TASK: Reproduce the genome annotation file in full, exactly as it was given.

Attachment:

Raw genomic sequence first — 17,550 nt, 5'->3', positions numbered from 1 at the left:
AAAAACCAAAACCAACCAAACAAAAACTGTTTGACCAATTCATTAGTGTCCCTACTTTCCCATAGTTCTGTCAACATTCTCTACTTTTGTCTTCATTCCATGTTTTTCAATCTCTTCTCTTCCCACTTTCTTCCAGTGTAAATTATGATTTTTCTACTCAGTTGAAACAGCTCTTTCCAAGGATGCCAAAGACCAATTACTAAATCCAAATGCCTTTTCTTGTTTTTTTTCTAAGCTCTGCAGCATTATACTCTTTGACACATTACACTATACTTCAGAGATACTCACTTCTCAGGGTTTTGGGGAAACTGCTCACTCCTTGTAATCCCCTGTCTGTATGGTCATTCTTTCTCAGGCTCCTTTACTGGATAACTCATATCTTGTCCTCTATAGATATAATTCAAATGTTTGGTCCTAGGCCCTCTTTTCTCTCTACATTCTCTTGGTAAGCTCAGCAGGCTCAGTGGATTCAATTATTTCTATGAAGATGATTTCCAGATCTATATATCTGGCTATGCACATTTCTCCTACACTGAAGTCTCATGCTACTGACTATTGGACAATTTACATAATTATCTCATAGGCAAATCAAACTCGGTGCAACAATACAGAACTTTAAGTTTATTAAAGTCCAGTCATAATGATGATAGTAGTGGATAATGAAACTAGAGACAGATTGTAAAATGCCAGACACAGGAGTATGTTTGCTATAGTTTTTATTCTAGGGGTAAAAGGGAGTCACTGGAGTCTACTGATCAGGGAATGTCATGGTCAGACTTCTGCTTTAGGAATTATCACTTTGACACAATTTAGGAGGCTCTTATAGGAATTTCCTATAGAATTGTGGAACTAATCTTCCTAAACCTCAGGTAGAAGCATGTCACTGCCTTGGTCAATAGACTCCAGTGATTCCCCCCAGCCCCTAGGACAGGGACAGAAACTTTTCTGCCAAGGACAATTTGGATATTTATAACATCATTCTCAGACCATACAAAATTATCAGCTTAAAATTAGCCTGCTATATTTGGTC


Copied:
Raw genomic sequence first — 17,550 nt, 5'->3', positions numbered from 1 at the left:
AAAAACCAAAACCAACCAAACAAAAACTGTTTGACCAATTCATTAGTGTCCCTACTTTCCCATAGTTCTGTCAACATTCTCTACTTTTGTCTTCATTCCATGTTTTTCAATCTCTTCTCTTCCCACTTTCTTCCAGTGTAAATTATGATTTTTCTACTCAGTTGAAACAGCTCTTTCCAAGGATGCCAAAGACCAATTACTAAATCCAAATGCCTTTTCTTGTTTTTTTTCTAAGCTCTGCAGCATTATACTCTTTGACACATTACACTATACTTCAGAGATACTCACTTCTCAGGGTTTTGGGGAAACTGCTCACTCCTTGTAATCCCCTGTCTGTATGGTCATTCTTTCTCAGGCTCCTTTACTGGATAACTCATATCTTGTCCTCTATAGATATAATTCAAATGTTTGGTCCTAGGCCCTCTTTTCTCTCTACATTCTCTTGGTAAGCTCAGCAGGCTCAGTGGATTCAATTATTTCTATGAAGATGATTTCCAGATCTATATATCTGGCTATGCACATTTCTCCTACACTGAAGTCTCATGCTACTGACTATTGGACAATTTACATAATTATCTCATAGGCAAATCAAACTCGGTGCAACAATACAGAACTTTAAGTTTATTAAAGTCCAGTCATAATGATGATAGTAGTGGATAATGAAACTAGAGACAGATTGTAAAATGCCAGACACAGGAGTATGTTTGCTATAGTTTTTATTCTAGGGGTAAAAGGGAGTCACTGGAGTCTACTGATCAGGGAATGTCATGGTCAGACTTCTGCTTTAGGAATTATCACTTTGACACAATTTAGGAGGCTCTTATAGGAATTTCCTATAGAATTGTGGAACTAATCTTCCTAAACCTCAGGTAGAAGCATGTCACTGCCTTGGTCAATAGACTCCAGTGATTCCCCCCAGCCCCTAGGACAGGGACAGAAACTTTTCTGCCAAGGACAATTTGGATATTTATAACATCATTCTCAGACCATACAAAATTATCAGCTTAAAATTAGCCTGCTATATTTGGTC